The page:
The effects of heatwaves in the EU
Dr Sylvia Bergh and Shellan Saling discuss their research into the effects of heatwaves on vulnerable populations and the EU’s (missing) policy response.
The effects of heatwaves in the EU
Sylvia (Sy): With some colleagues from The Hague University of Applied Sciences and the ISS, I got a small grant from the municipality of The Hague in early 2021. We decided to work on the effects of heatwaves on vulnerable population groups in The Hague, something the municipality was also working on. It was an applied research project, which I knew would also be interesting for ISS students. We did research in The Hague, but I realized that elderly people and people from migrant or socio-economically weaker backgrounds have things in common with people in developing countries in the sense that they can't easily protect themselves from the heat. Simply because if you can't afford sunscreens or air conditioning, you are at a real disadvantage.
This project taught me a lot about the health effects of heat. I learned that the danger lies not only in heat strokes, but also that heat can aggravate underlying health conditions such as chronic diseases. I found that most interesting.
In terms of the policy response, I wanted to investigate what the municipality can do. The research got me thinking about the region that I know most about, the Middle East and North Africa, and I started thinking about the response to heat there.
And then you came along as a as an MA student and we decided to work together.
Shellan (Sh): Indeed. At the time, I had no idea what I wanted to do for my Research Paper. My background is in disability rights and gender, but I felt that there was a bigger picture and that I could maybe combine gender and disability. I thought your project sounded really interesting. I had never considered that heatwaves were even something worth studying from a social science perspective.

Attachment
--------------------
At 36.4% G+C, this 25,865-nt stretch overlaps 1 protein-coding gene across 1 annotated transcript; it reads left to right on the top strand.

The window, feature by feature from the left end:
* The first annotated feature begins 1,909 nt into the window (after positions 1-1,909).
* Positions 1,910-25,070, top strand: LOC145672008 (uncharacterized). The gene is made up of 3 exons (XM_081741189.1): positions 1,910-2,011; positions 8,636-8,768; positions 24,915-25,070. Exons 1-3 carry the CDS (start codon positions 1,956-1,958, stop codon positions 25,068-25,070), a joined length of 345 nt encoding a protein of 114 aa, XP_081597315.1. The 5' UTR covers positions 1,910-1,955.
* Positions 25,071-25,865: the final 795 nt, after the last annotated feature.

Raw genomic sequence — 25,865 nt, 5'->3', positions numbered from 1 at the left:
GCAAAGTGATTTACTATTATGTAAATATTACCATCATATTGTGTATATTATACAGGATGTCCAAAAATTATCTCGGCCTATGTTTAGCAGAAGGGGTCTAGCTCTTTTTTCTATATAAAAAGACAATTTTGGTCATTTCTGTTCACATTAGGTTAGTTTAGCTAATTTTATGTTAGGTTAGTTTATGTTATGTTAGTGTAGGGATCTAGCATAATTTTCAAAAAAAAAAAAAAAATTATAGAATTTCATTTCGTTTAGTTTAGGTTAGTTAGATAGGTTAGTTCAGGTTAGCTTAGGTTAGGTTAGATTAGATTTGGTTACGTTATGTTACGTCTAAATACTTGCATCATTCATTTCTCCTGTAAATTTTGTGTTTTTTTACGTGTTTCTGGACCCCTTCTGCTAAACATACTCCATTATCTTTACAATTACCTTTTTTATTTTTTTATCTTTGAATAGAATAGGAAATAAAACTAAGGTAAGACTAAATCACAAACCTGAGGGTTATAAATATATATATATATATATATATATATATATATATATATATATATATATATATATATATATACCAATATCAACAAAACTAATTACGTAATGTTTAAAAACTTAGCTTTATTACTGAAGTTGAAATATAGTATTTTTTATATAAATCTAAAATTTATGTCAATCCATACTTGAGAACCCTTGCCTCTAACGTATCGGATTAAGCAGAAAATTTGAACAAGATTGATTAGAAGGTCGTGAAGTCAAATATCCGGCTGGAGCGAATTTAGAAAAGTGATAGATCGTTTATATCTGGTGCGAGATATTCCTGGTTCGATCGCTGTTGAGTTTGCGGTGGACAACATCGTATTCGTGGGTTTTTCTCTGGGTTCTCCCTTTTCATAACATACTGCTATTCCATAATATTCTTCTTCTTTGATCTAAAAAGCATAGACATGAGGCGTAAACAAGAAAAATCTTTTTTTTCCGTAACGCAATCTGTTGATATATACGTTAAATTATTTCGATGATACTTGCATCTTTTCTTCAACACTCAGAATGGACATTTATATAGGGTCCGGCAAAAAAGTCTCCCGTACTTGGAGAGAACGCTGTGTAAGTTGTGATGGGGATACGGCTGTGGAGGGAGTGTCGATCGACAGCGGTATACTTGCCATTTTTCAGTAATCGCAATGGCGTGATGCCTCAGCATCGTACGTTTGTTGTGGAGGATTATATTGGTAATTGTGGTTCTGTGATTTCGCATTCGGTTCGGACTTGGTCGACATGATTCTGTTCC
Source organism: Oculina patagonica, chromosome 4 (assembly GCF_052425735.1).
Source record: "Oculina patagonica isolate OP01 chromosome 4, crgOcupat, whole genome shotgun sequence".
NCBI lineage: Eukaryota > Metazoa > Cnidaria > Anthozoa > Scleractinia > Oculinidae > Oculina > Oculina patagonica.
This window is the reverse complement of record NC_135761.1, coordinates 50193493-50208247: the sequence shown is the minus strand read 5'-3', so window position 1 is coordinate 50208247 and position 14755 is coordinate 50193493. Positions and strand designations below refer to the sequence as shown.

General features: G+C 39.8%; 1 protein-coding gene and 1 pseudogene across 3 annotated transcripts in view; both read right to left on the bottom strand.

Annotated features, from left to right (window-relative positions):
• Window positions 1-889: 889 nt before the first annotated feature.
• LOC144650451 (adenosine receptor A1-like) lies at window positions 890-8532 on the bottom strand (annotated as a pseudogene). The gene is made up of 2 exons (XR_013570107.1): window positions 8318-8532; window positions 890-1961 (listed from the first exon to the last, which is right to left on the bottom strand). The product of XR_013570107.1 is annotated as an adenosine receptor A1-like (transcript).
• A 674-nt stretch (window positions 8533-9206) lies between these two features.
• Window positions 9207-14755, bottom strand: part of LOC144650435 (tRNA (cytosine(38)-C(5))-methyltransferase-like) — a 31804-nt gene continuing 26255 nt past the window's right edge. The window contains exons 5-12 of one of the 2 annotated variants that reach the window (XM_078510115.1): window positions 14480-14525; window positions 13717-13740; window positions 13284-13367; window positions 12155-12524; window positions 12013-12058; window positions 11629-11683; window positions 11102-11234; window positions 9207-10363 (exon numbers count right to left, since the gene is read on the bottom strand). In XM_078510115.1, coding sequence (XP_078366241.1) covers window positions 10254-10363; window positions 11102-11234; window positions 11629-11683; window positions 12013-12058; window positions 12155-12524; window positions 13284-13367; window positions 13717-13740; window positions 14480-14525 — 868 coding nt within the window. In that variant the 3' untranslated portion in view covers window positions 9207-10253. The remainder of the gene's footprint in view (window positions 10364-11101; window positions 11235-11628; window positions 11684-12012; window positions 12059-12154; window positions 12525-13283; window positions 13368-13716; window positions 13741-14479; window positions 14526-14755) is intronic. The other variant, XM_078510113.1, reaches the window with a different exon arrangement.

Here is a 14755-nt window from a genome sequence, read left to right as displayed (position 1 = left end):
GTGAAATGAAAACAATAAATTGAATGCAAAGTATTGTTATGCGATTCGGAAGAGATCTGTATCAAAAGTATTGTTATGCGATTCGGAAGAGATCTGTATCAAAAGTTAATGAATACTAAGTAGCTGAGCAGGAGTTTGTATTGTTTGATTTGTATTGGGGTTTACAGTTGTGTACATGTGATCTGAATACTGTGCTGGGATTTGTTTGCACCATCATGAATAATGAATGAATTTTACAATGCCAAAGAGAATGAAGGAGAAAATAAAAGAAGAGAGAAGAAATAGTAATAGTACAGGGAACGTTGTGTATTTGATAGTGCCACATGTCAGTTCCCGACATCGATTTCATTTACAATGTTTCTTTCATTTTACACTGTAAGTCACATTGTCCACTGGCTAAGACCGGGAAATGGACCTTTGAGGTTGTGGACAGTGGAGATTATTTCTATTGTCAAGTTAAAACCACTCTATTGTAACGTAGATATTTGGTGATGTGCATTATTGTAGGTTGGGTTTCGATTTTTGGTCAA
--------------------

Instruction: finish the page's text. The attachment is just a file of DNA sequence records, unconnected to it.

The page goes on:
Sy: For your Research Paper, we decided to focus on the European Union; on two countries in particular, the Netherlands and France, but also on the EU response. That provided a great opportunity to approach this topic from a multi-level governance perspective, from the local municipal level up to the country and EU level. You did that part so maybe you can tell us about your findings from the Netherlands and France and how the National Heat Health Action Plans differed.
Sh: Yeah, it was interesting. Honestly, I never thought I would find myself talking about heatwaves, especially in the European Union. On reflection, I was a little bit in over my head because at that time I had no knowledge or background on the governance system or structure of the EU. So it was a huge learning curve for me. My focus was on comparing the French national heat plan to the Dutch one and comparing these to the wider EU policy response.
I think we were both surprised at the results. The EU is supposed to be a leader in climate change and climate resilience and heatwaves are the leading cause of climate-change related deaths in the EU. From what I found, the response is very limited and there's not even a common EU definition for heatwaves. If you compare France's heatwave plan to the Netherlands’ plan, you find that they have very different definitions of what a heatwave is. So even that simple starting point is so different.